Rotary kiln ring on 16 axles and a steep gradient
Today’s heavy haulage challenges call for top quality products. That is why Bohnet GmbH of Kirchdorf (Baden-Württemberg/Germany) – a specialist for heavy haulage and oversized cargo transportation – continues to place its trust in Goldhofer axle lines. The latest example of perfect cooperation between the two companies was the shipment of a huge rotary kiln ring to the Schwenk cement works for ThyssenKrupp Resource Technologies: straight across Europe from Ostrava in the Czech Republic to Allmendigen in the Swabian Alp region of Germany – with challenges great and small en route. The 16 THP/UT heavy-duty axle lines used for the job had only recently been collected by General Manager Peter Bohnet and his team in a little ceremony held at the Goldhofer plant in Memmingen. Before that, in the spring of 2012, Bohnet had already acquired thirty THP/UT axle lines and two vessel bridges and a drop deck from Goldhofer.
“The outstanding quality and proverbial standard of service from Goldhofer make all the difference. We are very happy with our business relationship with Goldhofer – the Original. The fact that Kirchdorf and Memmingen are not so far apart also facilities collaboration, says Peter Bohnet. And his team promptly proved him right in an impressive demonstration with the rotary kiln ring. The huge steel ring (with a diameter of eight meters) took four whole weeks to complete the journey, which included its fair share of obstacles. For their part, the logistics experts at Bohnet GmbH worked for a good six months to ensure that there would be no nasty surprises on the highways, although they know as well as anyone that, no matter how careful the planning, the unforeseeable can always occur.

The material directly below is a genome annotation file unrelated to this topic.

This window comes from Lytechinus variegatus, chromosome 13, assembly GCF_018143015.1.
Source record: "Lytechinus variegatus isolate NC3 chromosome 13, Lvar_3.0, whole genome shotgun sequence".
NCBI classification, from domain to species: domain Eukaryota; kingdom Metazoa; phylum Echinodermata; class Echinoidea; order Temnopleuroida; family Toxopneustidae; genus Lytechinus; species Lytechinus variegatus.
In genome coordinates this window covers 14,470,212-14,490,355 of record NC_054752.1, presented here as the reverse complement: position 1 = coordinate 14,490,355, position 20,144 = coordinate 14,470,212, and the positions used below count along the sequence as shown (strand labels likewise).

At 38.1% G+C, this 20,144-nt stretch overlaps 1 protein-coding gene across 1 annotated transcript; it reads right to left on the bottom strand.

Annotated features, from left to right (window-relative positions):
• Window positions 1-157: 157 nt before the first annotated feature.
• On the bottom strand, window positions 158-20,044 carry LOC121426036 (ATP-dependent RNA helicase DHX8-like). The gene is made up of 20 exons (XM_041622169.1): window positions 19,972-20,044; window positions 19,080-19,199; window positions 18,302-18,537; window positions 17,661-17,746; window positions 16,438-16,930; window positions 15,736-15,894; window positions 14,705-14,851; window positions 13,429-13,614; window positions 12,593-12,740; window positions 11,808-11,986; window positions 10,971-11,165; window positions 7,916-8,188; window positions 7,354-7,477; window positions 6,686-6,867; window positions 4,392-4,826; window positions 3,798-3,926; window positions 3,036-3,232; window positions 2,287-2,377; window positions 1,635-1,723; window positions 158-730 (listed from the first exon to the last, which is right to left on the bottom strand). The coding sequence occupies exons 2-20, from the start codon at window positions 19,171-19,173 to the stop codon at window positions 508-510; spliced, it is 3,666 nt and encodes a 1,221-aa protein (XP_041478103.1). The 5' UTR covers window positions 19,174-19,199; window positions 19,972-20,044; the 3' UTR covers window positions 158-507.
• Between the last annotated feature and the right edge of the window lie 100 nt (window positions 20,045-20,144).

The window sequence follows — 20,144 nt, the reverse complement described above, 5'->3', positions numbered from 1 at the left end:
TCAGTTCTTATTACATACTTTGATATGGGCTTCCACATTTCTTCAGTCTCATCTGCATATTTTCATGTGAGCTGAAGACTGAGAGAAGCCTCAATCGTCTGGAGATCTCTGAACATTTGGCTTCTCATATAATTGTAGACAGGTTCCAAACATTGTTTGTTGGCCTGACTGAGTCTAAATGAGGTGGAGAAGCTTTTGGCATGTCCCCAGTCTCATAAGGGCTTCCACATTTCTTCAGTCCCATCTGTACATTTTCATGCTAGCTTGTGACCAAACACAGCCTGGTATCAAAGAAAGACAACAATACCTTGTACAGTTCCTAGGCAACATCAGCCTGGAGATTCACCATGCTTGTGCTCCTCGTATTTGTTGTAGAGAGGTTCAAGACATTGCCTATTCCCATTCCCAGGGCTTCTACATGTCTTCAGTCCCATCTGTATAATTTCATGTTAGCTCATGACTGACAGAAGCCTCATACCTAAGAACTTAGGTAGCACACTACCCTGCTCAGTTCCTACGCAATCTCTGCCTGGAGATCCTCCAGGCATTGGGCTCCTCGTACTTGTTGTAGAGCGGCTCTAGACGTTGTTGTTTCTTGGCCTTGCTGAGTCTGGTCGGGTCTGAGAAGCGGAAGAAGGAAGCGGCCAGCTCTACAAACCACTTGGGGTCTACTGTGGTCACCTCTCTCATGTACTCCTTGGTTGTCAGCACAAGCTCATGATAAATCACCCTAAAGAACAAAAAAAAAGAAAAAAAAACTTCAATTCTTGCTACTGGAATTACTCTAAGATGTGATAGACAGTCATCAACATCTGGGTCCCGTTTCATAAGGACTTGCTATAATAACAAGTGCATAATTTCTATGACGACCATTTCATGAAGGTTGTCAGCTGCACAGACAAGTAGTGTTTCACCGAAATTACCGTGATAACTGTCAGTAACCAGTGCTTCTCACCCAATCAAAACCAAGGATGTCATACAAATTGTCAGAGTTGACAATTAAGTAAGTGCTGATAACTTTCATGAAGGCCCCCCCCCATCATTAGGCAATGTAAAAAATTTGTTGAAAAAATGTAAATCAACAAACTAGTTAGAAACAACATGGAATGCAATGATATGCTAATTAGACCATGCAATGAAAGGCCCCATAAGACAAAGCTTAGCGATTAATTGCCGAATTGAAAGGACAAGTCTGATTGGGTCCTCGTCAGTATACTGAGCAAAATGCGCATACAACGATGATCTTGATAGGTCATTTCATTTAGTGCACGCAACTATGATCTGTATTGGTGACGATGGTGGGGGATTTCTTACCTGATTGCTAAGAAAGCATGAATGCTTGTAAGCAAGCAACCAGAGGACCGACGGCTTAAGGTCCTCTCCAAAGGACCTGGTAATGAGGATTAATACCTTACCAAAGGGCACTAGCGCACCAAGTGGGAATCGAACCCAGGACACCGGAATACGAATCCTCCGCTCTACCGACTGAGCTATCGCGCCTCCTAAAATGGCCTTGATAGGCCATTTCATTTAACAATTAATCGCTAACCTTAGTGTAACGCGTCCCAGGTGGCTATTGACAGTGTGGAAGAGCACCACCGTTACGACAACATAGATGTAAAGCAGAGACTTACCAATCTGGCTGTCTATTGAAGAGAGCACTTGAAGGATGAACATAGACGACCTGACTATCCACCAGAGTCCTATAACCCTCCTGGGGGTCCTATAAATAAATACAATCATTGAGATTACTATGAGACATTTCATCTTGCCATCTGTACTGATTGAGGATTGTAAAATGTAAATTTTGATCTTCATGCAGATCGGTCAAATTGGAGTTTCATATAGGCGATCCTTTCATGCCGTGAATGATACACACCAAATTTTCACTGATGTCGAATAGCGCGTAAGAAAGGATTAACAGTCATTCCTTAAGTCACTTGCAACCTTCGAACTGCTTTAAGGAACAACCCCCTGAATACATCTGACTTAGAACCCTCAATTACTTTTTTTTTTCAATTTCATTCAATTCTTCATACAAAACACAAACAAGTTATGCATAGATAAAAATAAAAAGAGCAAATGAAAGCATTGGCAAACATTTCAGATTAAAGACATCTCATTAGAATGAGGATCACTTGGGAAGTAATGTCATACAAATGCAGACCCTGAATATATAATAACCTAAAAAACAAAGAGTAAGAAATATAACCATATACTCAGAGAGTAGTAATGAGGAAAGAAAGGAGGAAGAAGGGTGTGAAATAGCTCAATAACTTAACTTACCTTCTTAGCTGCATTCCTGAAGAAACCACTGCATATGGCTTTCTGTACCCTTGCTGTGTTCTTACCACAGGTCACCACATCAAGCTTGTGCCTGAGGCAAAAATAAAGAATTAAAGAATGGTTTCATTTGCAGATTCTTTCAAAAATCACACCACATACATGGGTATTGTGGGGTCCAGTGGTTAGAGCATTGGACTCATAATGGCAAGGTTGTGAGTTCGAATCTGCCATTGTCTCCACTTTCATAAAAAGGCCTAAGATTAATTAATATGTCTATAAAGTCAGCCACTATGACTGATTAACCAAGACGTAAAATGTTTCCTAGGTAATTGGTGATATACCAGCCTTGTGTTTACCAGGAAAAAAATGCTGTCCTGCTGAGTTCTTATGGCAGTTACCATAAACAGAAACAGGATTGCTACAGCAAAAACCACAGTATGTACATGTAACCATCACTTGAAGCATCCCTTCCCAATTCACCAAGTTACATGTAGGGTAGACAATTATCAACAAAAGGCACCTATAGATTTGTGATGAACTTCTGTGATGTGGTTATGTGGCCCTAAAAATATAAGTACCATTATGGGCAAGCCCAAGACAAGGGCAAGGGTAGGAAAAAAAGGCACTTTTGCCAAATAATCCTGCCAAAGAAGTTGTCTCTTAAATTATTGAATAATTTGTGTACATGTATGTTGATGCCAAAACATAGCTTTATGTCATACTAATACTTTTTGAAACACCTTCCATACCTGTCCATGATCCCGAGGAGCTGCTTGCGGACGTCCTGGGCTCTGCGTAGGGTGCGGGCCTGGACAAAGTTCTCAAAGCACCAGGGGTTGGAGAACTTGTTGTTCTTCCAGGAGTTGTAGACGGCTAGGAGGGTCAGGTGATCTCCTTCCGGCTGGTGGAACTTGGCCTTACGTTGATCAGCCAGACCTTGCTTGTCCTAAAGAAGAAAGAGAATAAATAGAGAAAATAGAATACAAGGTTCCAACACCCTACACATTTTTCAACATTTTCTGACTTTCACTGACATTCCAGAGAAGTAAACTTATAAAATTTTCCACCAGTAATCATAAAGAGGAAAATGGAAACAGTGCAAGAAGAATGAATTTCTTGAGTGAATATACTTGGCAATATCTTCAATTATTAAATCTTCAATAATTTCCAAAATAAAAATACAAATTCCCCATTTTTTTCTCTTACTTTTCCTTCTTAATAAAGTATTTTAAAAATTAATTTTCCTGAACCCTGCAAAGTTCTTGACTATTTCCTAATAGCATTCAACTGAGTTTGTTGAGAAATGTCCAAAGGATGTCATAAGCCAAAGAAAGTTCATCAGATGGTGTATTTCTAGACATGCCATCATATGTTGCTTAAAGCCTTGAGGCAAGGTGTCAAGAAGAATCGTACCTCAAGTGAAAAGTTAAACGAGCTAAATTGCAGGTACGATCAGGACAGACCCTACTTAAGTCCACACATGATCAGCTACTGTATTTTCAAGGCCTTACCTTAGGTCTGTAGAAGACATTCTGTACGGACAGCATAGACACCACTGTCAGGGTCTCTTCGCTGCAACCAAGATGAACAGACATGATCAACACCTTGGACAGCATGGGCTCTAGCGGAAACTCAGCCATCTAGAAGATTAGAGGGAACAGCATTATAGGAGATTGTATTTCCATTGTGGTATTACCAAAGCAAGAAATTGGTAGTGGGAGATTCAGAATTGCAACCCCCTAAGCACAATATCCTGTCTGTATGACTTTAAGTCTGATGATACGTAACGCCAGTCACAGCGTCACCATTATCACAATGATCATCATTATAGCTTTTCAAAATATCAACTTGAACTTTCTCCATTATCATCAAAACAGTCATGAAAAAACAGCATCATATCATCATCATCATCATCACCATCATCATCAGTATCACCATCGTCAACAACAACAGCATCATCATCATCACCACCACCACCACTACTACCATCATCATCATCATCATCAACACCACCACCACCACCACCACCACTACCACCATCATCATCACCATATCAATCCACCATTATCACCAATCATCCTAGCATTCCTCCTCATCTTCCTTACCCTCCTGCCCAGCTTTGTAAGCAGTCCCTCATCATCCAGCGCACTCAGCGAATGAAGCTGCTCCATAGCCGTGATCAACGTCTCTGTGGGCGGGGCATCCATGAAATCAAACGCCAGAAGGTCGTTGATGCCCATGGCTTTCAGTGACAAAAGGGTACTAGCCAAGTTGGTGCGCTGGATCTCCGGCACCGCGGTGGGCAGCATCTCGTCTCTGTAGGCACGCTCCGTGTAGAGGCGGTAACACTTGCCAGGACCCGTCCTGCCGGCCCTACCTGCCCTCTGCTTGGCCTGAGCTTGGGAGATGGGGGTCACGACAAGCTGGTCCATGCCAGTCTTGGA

And it did, starting with the weather gods, who seemed determined to cause maximum trouble for the project: Because the River Elbe was in flood after days of continuous rain, the original route was not available, and an alternative first had to be checked for the load-bearing capacity of the roads and other risks. The decision was finally taken to load the rotary kiln ring onto a barge in Melnik in the Czech Republic and transport it to Duisburg in Germany, where it was transferred to a River Neckar barge and taken to Stuttgart. There a mobile crane was waiting on the quay to lift the 265-ton rotary kiln ring onto the 16 Goldhofer THP/UT axle lines.
For the logistics experts, that marked the beginning of some challenges they had not reckoned with: Because the responsible officer at the traffic authority had such a high workload and his assistant was on holiday, the permit for the journey had not been issued in time, and it was only thanks to the local police that the wide load was able to leave the port. But not even they could help when the route along one of the main thoroughfares in Stuttgart was found to be blocked by dozens of parked cars. There were No Parking signs everywhere, but more than forty drivers seemed not to have noticed them – and German law does not permit parked cars simply to be towed away.